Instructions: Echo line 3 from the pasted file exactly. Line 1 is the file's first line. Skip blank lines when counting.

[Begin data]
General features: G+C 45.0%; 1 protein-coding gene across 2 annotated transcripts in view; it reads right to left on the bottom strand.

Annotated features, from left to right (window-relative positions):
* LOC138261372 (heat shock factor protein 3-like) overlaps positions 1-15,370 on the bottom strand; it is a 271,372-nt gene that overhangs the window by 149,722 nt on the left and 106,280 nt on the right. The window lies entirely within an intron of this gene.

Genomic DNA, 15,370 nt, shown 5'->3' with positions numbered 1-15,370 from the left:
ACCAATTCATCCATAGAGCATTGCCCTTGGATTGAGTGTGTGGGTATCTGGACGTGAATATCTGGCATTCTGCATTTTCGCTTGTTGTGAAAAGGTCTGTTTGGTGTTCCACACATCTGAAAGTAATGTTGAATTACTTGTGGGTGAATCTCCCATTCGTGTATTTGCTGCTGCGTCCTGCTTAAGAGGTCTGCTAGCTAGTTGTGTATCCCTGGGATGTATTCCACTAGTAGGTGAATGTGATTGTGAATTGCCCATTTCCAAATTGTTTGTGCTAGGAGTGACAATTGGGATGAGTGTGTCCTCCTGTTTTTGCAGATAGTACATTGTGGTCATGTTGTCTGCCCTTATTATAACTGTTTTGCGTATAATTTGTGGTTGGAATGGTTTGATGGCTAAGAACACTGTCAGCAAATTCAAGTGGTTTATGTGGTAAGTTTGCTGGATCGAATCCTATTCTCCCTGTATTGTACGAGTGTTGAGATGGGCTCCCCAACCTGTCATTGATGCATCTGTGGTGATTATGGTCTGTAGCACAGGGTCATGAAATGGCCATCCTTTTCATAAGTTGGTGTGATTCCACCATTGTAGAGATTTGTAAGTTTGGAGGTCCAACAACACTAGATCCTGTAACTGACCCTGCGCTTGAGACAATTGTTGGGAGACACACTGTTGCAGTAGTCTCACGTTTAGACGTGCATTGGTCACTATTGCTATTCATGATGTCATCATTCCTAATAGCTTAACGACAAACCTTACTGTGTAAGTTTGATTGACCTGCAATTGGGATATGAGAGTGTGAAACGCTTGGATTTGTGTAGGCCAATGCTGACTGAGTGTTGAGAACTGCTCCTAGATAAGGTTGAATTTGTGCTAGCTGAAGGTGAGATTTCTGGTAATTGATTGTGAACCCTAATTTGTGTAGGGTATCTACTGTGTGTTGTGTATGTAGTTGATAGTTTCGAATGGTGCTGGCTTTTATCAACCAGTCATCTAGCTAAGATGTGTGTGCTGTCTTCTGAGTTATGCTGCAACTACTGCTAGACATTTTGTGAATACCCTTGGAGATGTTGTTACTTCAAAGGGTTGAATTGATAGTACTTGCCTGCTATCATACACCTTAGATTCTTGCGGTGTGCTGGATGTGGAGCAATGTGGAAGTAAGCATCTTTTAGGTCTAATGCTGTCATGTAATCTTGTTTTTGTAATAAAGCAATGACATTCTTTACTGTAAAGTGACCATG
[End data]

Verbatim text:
* LOC138261372 (heat shock factor protein 3-like) overlaps positions 1-15,370 on the bottom strand; it is a 271,372-nt gene that overhangs the window by 149,722 nt on the left and 106,280 nt on the right. The window lies entirely within an intron of this gene.